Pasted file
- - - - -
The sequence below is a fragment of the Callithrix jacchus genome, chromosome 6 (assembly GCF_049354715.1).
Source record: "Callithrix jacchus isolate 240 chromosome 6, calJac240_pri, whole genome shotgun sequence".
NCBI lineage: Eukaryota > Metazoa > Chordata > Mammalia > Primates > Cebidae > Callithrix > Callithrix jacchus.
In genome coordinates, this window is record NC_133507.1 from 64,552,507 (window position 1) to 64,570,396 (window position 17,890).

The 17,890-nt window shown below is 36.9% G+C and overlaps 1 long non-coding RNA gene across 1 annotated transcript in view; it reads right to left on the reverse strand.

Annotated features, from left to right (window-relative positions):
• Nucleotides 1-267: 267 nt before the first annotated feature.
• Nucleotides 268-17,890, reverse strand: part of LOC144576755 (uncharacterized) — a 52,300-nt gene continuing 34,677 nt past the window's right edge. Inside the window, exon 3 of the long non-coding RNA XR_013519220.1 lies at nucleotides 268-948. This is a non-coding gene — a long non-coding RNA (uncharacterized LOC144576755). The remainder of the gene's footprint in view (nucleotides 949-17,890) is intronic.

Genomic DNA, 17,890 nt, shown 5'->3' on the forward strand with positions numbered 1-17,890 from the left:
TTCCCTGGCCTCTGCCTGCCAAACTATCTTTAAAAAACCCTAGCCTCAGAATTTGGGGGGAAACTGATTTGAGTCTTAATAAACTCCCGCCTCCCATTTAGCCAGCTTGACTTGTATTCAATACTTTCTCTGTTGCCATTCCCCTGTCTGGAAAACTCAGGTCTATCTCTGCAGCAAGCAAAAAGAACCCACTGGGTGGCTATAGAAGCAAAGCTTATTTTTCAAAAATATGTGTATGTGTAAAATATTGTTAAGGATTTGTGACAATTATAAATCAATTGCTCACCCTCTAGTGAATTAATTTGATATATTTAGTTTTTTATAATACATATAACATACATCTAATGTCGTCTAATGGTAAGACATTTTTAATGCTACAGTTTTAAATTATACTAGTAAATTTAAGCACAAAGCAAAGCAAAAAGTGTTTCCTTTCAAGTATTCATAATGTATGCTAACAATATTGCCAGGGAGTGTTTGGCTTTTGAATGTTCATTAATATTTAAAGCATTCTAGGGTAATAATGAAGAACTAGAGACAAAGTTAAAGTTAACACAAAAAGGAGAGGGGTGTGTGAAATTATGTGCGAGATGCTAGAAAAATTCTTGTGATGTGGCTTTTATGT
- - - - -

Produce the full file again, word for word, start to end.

The sequence below is a fragment of the Callithrix jacchus genome, chromosome 6 (assembly GCF_049354715.1).
Source record: "Callithrix jacchus isolate 240 chromosome 6, calJac240_pri, whole genome shotgun sequence".
NCBI lineage: Eukaryota > Metazoa > Chordata > Mammalia > Primates > Cebidae > Callithrix > Callithrix jacchus.
In genome coordinates, this window is record NC_133507.1 from 64,552,507 (window position 1) to 64,570,396 (window position 17,890).

The 17,890-nt window shown below is 36.9% G+C and overlaps 1 long non-coding RNA gene across 1 annotated transcript in view; it reads right to left on the reverse strand.

Annotated features, from left to right (window-relative positions):
• Nucleotides 1-267: 267 nt before the first annotated feature.
• Nucleotides 268-17,890, reverse strand: part of LOC144576755 (uncharacterized) — a 52,300-nt gene continuing 34,677 nt past the window's right edge. Inside the window, exon 3 of the long non-coding RNA XR_013519220.1 lies at nucleotides 268-948. This is a non-coding gene — a long non-coding RNA (uncharacterized LOC144576755). The remainder of the gene's footprint in view (nucleotides 949-17,890) is intronic.

Genomic DNA, 17,890 nt, shown 5'->3' on the forward strand with positions numbered 1-17,890 from the left:
TTCCCTGGCCTCTGCCTGCCAAACTATCTTTAAAAAACCCTAGCCTCAGAATTTGGGGGGAAACTGATTTGAGTCTTAATAAACTCCCGCCTCCCATTTAGCCAGCTTGACTTGTATTCAATACTTTCTCTGTTGCCATTCCCCTGTCTGGAAAACTCAGGTCTATCTCTGCAGCAAGCAAAAAGAACCCACTGGGTGGCTATAGAAGCAAAGCTTATTTTTCAAAAATATGTGTATGTGTAAAATATTGTTAAGGATTTGTGACAATTATAAATCAATTGCTCACCCTCTAGTGAATTAATTTGATATATTTAGTTTTTTATAATACATATAACATACATCTAATGTCGTCTAATGGTAAGACATTTTTAATGCTACAGTTTTAAATTATACTAGTAAATTTAAGCACAAAGCAAAGCAAAAAGTGTTTCCTTTCAAGTATTCATAATGTATGCTAACAATATTGCCAGGGAGTGTTTGGCTTTTGAATGTTCATTAATATTTAAAGCATTCTAGGGTAATAATGAAGAACTAGAGACAAAGTTAAAGTTAACACAAAAAGGAGAGGGGTGTGTGAAATTATGTGCGAGATGCTAGAAAAATTCTTGTGATGTGGCTTTTATGT